The Islamic month of Ramadan is generally observed with a daily fast from sunrise to sunset as well as a nightly feast where communities come together to pray and break their fast. However, for the thousands of Muslims currently incarcerated in France, the holy month is more difficult. The FRANCE 24 Observers team spoke to one inmate about how he continues to observe these religious practices.
Fasting for Ramadan is one of the five pillars of Islam, a religion that counts 1.6 billion followers around the world. The ninth month of the lunar Islamic calendar, Ramadan takes place this year between April 2 and May 2.
The nightly meal to break the fast, called iftar, is held each night after sunset. Families or communities come together, often incorporating traditional dishes into a communal feast.
This meal looks different for people around the world. Some of those who eat their iftar meal from behind bars have turned to TikTok to share their experiences celebrating this holy month.
‘We don’t eat together here – we are locked up 22 hours a day’
Adam (not his real name) is a 24-year-old currently incarcerated in France's Franche-Comté region. He says he uses a phone he bought in prison to share videos about his life on TikTok.
It’s very easy to get a phone and use it here. I started to make TikTok videos to share my daily life and to stay in touch with the outside world. I practice Ramadan but it is still more difficult than outside – we have very little choice.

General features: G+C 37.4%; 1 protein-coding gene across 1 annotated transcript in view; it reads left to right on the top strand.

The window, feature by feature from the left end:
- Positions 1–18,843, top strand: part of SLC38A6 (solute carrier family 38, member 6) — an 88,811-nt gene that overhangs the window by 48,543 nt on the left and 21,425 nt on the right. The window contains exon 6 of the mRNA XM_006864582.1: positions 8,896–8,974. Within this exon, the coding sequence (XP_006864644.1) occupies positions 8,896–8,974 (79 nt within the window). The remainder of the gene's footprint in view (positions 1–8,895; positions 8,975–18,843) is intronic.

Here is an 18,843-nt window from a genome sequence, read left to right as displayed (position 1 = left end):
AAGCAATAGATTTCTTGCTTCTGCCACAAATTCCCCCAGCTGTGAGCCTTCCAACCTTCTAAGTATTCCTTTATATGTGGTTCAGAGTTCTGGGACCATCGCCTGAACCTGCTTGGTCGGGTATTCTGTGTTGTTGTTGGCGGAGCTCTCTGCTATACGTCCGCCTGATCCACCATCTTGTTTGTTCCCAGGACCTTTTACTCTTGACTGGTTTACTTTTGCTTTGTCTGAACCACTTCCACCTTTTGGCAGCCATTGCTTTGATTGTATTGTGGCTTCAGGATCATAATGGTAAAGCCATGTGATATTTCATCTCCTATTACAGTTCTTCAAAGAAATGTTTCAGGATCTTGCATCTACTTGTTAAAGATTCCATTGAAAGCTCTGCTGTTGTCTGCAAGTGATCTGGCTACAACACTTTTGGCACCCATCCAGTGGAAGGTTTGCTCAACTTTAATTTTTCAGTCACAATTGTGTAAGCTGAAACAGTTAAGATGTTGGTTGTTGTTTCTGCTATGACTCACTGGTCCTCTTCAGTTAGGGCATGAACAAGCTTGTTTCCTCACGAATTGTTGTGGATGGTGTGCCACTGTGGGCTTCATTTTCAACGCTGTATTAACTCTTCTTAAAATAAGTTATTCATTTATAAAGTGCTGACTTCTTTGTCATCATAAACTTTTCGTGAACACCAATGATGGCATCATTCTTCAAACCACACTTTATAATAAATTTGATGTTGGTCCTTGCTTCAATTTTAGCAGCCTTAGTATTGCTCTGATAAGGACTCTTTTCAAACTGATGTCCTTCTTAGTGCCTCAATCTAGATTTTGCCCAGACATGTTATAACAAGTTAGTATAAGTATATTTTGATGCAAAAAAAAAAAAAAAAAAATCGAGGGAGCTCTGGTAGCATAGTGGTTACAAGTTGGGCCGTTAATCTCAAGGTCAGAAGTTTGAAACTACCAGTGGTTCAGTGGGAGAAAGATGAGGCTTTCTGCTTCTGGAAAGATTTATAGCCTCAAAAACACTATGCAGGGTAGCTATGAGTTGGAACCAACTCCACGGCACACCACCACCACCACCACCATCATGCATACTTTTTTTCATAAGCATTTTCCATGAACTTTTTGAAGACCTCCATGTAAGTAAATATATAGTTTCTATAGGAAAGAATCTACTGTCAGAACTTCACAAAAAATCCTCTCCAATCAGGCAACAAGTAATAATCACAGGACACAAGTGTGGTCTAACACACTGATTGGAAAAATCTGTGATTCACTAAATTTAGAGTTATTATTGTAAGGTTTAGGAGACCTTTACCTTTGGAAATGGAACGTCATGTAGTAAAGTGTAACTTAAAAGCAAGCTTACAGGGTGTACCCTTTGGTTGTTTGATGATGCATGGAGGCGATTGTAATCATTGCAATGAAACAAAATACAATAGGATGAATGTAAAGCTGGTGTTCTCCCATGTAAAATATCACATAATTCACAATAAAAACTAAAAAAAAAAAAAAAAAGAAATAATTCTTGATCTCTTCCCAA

Here, 90% of people fast for Ramadan [Editor’s note: there are no official statistics of the number of Muslims in French prisons, however in 2016, the Ministry of Justice reported that around 26% of the prison population requested special accommodations during the month of Ramadan]. The guards don’t organise anything – during this month, the schedule is the same as the rest of the year. There is no cafeteria, they bring food to our cells at noon and in the evening. With the provided food, there are not a lot of options. We don’t eat together here – we are locked up 22 hours a day. But we all break our fast at the same time.
The French concept of laïcité, or secularism, is still observed in prisons, however, certain changes are made for the month of Ramadan. Some prisons provide adapted meal offerings by request during the month of Ramadan – often a heartier meal at dinner in lieu of lunch.
However, many inmates choose to make their own meals, using the food provided to them as well as ingredients they can buy for themselves from a catalogue of the prison’s food supplier. Some suppliers offer additional products for certain holidays: one supplier, Sodexo, offers items like dates, halal kebabs, olives and harissa during Ramadan.
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Inmates around the world have been taking to TikTok to show the ingenious – and delicious – grub that they manage to cook up in their cells. Ramadan has offered an opportunity for them to share their prison-adapted recipes for traditional iftar treats.
‘Outside of prison, it’s not the same – we have our families as well as more food and more options’
We start cooking a bit before breaking the fast, I start around two hours before so that everything is ready. It’s possible to buy a hotplate to cook on, as well as pots and pans. I wake up around 5 am to eat and drink and then I go back to sleep until noon. Some people don’t sleep at all during the night and sleep during the day.
I started fasting at 15 years old. I’ve been in prison for four and a half years and I have about two years left. I still want to continue to fast for Ramadan even if it’s complicated. Outside of prison, it’s not the same – we have our families as well as more food and more options.